Last summer, media news and gossip website Gawker published a claim by an anonymous ex-staff member of Republican presidential hopeful Newt Gingrich accusing the politician of hiring a social-media firm to inflate his Twitter following with fake accounts. Gingrich's campaign denied the allegations, and the scandal died down relatively quickly, but not before shedding light on an under-the-radar tactic: purchasing Twitter followers. Just how easy is it to pad your account with paid followers? We headed to eBay to find out.

The Goal: buy random followers

After creating a Twitter account for an imaginary social-media consultant named Michael Kreznik, we logged on to eBay, where a search for Twitter followers yielded hundreds of results. We quickly engaged in a bidding war for 11,000 followers, at a starting price of $80. After the other buyer drove the price up to $180, we settled on a Buy It Now option promising 1,000 followers for $20.

The Result: Within two days, Kreznik had amassed the 1,000 followers, as promised. However, a closer look at their profiles revealed that most of the account holders had tweeted fewer than six times, and many of their bios included trite phrases, including "You'll never feel true love if you can't go through the pain." In other words, we had bought dummy followers. The seller, whose eBay handle was michalrondos, declined to provide any details about his methods.

The Price Tag: $20 for 1,000 followers


The Goal: Buy An existing account with a built-in following

We headed back to eBay and clicked on another Buy It Now listing, this one offering an existing Twitter page with 3,700 followers for $35. After we paid for the page on PayPal, the seller sent the username and password to use, along with the e-mail linked to the account. We changed all the information, creating a new account holder for the page: Dave Stone, the imaginary founder and CEO of the Stone Agency, a social-media firm.

The Result: Surprisingly, most of the page's 3,700 followers seemed to be real people, including many aspiring actors and college students. On the downside, the previous account holder had already posted dozens of questionable tweets, some comical ("Best years of my life my ass"), some typed in Russian characters, and some that equated to panhandling ("Follow me, please!"). Even if we deleted the tweets, they would remain on permanent record with Twitter and the Library of Congress, which could be embarrassing for a business. The seller (daniel2u2) failed to respond to questions about his methods.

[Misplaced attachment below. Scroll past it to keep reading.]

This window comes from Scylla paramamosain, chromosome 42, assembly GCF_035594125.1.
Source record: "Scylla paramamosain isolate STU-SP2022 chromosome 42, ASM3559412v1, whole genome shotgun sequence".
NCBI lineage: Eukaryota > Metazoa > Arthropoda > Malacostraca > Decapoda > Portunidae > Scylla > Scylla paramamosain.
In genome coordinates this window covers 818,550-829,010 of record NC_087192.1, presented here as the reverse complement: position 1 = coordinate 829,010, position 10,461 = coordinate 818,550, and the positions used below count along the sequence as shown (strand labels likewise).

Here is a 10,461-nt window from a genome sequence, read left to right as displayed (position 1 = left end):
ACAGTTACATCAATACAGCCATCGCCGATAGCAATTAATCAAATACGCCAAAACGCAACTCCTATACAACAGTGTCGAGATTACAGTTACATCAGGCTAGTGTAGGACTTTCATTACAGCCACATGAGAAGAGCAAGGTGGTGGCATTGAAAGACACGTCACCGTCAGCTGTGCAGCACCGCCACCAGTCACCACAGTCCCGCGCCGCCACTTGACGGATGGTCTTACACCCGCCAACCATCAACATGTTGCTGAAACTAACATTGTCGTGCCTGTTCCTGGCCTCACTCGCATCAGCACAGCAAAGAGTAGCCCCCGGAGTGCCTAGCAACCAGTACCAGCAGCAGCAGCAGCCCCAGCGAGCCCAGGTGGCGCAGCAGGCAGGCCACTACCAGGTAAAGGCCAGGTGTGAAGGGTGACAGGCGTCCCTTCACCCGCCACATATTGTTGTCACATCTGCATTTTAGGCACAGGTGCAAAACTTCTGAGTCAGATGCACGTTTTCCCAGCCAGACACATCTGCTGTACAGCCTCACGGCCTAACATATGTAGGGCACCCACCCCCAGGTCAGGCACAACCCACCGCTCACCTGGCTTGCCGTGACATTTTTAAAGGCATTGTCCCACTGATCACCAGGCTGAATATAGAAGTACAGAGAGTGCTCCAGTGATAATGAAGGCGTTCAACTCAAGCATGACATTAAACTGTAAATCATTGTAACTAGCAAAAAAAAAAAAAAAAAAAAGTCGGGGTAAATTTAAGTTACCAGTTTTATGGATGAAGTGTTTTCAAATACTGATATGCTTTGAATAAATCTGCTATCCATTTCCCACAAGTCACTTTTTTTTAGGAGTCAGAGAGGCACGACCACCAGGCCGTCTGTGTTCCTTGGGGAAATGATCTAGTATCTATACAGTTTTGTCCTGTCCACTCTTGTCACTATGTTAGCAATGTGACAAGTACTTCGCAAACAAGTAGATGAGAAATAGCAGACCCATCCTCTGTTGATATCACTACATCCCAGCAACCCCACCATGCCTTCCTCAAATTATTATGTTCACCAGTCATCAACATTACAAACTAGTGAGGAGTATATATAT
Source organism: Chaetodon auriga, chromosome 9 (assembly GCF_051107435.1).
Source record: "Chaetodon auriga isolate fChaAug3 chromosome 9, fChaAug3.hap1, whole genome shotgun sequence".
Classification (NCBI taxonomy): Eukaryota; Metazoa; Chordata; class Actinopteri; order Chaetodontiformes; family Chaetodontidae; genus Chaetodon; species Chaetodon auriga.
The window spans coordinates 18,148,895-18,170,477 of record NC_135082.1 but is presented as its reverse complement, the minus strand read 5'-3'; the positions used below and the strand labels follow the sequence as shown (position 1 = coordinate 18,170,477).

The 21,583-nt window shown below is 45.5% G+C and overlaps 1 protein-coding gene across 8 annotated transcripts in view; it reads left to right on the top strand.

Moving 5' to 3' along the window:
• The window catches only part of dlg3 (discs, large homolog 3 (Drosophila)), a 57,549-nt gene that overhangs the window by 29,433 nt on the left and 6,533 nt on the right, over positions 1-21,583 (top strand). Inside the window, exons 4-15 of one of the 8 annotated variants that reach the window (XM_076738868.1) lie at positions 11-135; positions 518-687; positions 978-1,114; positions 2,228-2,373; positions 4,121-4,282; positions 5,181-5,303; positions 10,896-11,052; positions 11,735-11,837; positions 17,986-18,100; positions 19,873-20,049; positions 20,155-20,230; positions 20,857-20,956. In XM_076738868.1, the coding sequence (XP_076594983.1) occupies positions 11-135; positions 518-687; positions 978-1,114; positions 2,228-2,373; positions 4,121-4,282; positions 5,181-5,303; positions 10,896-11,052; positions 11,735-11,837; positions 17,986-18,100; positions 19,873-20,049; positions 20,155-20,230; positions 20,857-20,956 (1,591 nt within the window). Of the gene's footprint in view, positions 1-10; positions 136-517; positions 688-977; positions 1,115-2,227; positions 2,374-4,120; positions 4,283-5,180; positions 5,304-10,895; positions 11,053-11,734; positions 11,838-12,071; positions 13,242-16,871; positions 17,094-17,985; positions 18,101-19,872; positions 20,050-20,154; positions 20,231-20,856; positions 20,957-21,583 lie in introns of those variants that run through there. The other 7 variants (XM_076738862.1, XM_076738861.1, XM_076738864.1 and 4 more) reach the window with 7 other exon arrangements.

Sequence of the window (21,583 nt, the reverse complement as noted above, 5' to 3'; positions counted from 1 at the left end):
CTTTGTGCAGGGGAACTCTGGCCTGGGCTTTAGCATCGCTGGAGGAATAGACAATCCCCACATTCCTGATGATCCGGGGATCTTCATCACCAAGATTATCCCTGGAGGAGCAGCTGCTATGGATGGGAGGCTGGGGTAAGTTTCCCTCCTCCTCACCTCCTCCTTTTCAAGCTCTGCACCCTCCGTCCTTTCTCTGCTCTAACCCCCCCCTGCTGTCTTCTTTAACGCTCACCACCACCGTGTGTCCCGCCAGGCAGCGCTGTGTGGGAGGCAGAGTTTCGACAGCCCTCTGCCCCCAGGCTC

The Price Tag: $35 for 3,700 followers


The Goal: buy targeted followers

Finally, we set out to purchase followers that met specific criteria. We turned again to eBay, searched for targeted Twitter followers, and found a Buy It Now listing for 1,000 targeted followers for $9. We bought two sets and gave the seller Kreznik's username and password so the seller could find followers for Kreznik. (Obviously, this would be a huge security risk in the real world.) Then, we supplied a set of keywords, including start-up and business, to help the seller find followers that met our needs.

The Result: Within a week, the Kreznik account had accumulated more than 2,000 followers, about half of whom seemed to be legitimate business owners, consultants, and bloggers who fit our keywords. Some of the new followers even retweeted Kreznik's posts and included him in their Twitter lists. How did the seller (antares_70) pull it off? He claims to have used a tool called Tweet Adder, which helped him search for Twitter accounts based on geography, keywords, and number of followers, as well as the number of profiles followed. The idea, he says, is to start following accounts that are most likely to follow you back.

The Price Tag: $18 for 2,000 followers


The bottom line

By the end of our three-week-long experiment, Kreznik had amassed 3,154 followers, and Stone had 3,580. Not bad for a total of $73. Still, the whole process left us feeling queasy. Is the strategy a good idea for businesses looking to build a strong Twitter presence? Probably not, says Chris Paradysz, founder and CEO of PM Digital, a digital marketing agency in New York City. A hefty Twitter following might bolster the appeal of celebrities and politicians, Paradysz says, but for companies, the risks outweigh the rewards, especially if there aren't real people behind the accounts who could eventually become actual customers. "Having that type of follower count only really matters if my last name is Kardashian," he says. "For a small business, cash is everything."


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